The second installment of the east-coast incarnation of one of a handful of events often referred to as “The Sundance of Videogames,” IndieCade East 2014 filled the Museum of the Moving Image with people interested in where games culture might be going. That notion is too broad to suggest any straightforward agenda, but it felt like a kind of forward- thinking ideological vector was shared, even among the cool little kids who just kept waiting in line for the Oculus Rift over and over. Attendees had to be willing to make the trek up to Astoria. A degree of open-mindedness was assumed.
A common thread throughout the weekend’s events seemed to be recounting the process that led to finding oneself presenting at IndieCade, while highlighting the replicability of that process. Three examples:
1. Vlambeer “Chief Executive Business & Development Guy” Rami Ismail’s Friday night keynote recounted the story of his studio, starting with his and his business partner’s births, moving through an excellent story involving Vlambeer’s first paycheck being for $10,001, and concluding with the release of Ridiculous Fishing, its critical and commercial acclaim, and Vlambeer’s receipt of an Apple Design Award.
2. Merritt Kopas’ Sunday morning talk was entitled “I’m a Transsexual Witch Poet Gamecrafter and You Can Too.” (I’m delighted to report that Kopas’ incredible title accurately depicts her speech’s content, but the full text can and should be read here).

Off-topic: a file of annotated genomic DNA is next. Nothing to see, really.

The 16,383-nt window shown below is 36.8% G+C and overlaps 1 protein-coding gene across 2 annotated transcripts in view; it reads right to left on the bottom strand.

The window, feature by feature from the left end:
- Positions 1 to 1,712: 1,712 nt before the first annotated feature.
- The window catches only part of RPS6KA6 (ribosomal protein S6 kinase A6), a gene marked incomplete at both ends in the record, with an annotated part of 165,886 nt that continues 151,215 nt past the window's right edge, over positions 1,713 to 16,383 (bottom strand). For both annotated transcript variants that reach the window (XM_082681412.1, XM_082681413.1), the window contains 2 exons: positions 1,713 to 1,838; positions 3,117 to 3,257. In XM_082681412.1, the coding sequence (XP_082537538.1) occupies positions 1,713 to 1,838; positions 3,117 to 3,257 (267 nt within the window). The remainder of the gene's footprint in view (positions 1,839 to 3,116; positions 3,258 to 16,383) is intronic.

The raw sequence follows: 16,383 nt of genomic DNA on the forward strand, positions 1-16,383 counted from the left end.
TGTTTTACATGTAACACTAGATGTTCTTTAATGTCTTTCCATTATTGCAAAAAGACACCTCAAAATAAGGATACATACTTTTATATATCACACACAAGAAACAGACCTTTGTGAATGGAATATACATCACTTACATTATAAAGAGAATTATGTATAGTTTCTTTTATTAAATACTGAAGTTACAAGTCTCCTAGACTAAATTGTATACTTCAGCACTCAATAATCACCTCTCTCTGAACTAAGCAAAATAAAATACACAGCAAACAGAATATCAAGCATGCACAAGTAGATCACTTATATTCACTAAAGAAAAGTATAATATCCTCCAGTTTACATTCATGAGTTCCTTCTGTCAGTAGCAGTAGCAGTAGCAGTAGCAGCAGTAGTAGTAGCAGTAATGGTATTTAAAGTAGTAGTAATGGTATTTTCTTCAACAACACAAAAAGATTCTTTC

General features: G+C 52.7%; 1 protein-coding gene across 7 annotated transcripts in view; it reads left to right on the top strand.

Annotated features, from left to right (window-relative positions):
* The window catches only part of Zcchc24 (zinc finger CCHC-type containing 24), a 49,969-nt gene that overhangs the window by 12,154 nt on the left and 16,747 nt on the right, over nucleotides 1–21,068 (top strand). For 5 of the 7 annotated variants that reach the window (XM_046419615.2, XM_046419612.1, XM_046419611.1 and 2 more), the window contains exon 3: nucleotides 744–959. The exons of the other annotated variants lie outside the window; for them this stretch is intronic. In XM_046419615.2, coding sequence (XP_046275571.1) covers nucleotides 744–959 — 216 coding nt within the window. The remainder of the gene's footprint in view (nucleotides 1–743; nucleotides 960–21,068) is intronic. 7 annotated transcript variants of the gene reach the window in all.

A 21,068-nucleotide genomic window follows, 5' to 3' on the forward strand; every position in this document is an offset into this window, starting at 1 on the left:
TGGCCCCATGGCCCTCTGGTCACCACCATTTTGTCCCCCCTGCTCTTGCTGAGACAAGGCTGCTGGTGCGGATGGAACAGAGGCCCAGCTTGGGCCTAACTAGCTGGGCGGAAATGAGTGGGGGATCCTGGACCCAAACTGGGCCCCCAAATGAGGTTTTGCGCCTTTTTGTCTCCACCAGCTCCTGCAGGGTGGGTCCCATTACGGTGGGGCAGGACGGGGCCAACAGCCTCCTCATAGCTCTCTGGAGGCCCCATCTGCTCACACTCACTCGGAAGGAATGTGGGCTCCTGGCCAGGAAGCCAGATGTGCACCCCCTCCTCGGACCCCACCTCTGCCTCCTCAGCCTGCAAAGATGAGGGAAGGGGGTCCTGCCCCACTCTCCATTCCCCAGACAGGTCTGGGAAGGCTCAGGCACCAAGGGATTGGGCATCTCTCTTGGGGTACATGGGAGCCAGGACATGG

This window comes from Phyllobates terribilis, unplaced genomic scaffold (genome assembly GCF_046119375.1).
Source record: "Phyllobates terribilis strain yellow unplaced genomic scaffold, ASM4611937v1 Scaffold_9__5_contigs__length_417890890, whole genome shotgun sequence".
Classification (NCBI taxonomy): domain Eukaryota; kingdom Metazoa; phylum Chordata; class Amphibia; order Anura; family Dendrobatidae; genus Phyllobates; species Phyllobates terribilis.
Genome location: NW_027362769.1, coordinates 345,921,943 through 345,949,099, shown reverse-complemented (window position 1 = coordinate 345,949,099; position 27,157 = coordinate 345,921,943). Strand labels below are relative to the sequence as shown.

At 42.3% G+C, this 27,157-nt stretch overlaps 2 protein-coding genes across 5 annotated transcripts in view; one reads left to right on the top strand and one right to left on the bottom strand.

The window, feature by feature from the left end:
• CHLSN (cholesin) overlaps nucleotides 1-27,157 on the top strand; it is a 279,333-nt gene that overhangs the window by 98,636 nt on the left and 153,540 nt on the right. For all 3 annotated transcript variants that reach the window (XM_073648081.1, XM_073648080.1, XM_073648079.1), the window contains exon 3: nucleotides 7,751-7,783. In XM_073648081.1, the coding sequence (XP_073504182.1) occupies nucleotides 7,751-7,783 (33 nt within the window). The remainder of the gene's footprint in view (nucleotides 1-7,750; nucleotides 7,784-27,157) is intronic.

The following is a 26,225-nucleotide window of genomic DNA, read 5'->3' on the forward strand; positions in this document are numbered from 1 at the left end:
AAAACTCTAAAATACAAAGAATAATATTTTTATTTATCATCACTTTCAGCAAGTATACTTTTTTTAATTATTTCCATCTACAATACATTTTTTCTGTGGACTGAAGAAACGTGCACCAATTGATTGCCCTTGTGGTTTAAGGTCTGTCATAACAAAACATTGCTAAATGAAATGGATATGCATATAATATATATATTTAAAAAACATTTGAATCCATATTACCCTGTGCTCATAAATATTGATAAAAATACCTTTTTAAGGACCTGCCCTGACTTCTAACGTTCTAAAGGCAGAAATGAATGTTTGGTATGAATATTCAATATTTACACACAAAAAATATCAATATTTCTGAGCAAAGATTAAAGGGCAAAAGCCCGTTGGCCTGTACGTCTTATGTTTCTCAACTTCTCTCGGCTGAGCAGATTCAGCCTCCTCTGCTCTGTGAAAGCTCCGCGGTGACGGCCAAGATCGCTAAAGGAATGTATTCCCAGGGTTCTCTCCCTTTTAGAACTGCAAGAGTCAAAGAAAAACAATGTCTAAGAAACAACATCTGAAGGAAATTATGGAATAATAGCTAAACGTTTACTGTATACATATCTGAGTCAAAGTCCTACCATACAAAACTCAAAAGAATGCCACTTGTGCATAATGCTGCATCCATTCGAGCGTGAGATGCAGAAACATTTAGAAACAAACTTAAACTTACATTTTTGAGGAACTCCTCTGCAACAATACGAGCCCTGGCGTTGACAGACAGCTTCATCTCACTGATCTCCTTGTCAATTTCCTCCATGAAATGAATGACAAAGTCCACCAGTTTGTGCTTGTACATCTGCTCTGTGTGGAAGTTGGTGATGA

3. Kunal Gupta and Syed Salahuddin spoke on Saturday about the history of Babycastles, their DIY arcade collective. Besides setting an “it was easy, it was cheap, go and do it”-style example, the talk also touched directly upon the importance of any easily-accessible points of cultural entry. Salahuddin, especially, offered his experience with longstanding NYC punk collective ABC No Rio as an example of the importance both of having a physical, safe meeting place and of reaching out to surrounding communities rather than shoring up subcultural insularity in the name of staying cool. The notions of outreach and radical inclusiveness were made implicit in a million different ways throughout IndieCade East, but hearing them spoken about directly felt exciting.